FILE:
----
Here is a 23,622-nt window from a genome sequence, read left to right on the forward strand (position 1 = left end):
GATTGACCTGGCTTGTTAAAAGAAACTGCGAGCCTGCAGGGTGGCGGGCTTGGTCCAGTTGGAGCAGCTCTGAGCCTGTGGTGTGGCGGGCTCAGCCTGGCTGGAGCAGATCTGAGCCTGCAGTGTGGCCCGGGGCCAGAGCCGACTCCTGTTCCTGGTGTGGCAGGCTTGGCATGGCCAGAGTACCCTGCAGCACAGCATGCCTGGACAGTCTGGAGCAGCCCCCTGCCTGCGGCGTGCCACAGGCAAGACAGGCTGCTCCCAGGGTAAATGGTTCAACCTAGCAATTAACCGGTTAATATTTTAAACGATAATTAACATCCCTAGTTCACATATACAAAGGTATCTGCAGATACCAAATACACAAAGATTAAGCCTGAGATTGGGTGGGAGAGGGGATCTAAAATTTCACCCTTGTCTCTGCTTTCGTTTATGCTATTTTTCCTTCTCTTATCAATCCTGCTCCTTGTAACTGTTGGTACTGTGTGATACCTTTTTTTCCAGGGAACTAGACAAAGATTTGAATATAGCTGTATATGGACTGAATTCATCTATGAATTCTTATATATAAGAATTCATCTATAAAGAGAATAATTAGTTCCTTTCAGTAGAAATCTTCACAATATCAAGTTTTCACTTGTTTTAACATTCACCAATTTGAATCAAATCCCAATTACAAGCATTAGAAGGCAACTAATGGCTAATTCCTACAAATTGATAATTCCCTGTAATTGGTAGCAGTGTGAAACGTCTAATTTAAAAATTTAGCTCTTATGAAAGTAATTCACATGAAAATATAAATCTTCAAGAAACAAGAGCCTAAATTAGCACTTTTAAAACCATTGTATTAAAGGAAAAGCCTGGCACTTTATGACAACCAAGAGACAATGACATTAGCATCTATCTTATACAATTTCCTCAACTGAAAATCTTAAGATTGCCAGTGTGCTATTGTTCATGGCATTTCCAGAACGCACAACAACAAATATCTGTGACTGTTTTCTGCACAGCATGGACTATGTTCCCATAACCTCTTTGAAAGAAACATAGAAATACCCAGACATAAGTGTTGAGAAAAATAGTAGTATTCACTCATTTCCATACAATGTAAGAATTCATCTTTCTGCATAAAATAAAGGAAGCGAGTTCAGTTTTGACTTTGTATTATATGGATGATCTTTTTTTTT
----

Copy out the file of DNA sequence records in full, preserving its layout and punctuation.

Here is a 23,622-nt window from a genome sequence, read left to right on the forward strand (position 1 = left end):
GATTGACCTGGCTTGTTAAAAGAAACTGCGAGCCTGCAGGGTGGCGGGCTTGGTCCAGTTGGAGCAGCTCTGAGCCTGTGGTGTGGCGGGCTCAGCCTGGCTGGAGCAGATCTGAGCCTGCAGTGTGGCCCGGGGCCAGAGCCGACTCCTGTTCCTGGTGTGGCAGGCTTGGCATGGCCAGAGTACCCTGCAGCACAGCATGCCTGGACAGTCTGGAGCAGCCCCCTGCCTGCGGCGTGCCACAGGCAAGACAGGCTGCTCCCAGGGTAAATGGTTCAACCTAGCAATTAACCGGTTAATATTTTAAACGATAATTAACATCCCTAGTTCACATATACAAAGGTATCTGCAGATACCAAATACACAAAGATTAAGCCTGAGATTGGGTGGGAGAGGGGATCTAAAATTTCACCCTTGTCTCTGCTTTCGTTTATGCTATTTTTCCTTCTCTTATCAATCCTGCTCCTTGTAACTGTTGGTACTGTGTGATACCTTTTTTTCCAGGGAACTAGACAAAGATTTGAATATAGCTGTATATGGACTGAATTCATCTATGAATTCTTATATATAAGAATTCATCTATAAAGAGAATAATTAGTTCCTTTCAGTAGAAATCTTCACAATATCAAGTTTTCACTTGTTTTAACATTCACCAATTTGAATCAAATCCCAATTACAAGCATTAGAAGGCAACTAATGGCTAATTCCTACAAATTGATAATTCCCTGTAATTGGTAGCAGTGTGAAACGTCTAATTTAAAAATTTAGCTCTTATGAAAGTAATTCACATGAAAATATAAATCTTCAAGAAACAAGAGCCTAAATTAGCACTTTTAAAACCATTGTATTAAAGGAAAAGCCTGGCACTTTATGACAACCAAGAGACAATGACATTAGCATCTATCTTATACAATTTCCTCAACTGAAAATCTTAAGATTGCCAGTGTGCTATTGTTCATGGCATTTCCAGAACGCACAACAACAAATATCTGTGACTGTTTTCTGCACAGCATGGACTATGTTCCCATAACCTCTTTGAAAGAAACATAGAAATACCCAGACATAAGTGTTGAGAAAAATAGTAGTATTCACTCATTTCCATACAATGTAAGAATTCATCTTTCTGCATAAAATAAAGGAAGCGAGTTCAGTTTTGACTTTGTATTATATGGATGATCTTTTTTTTT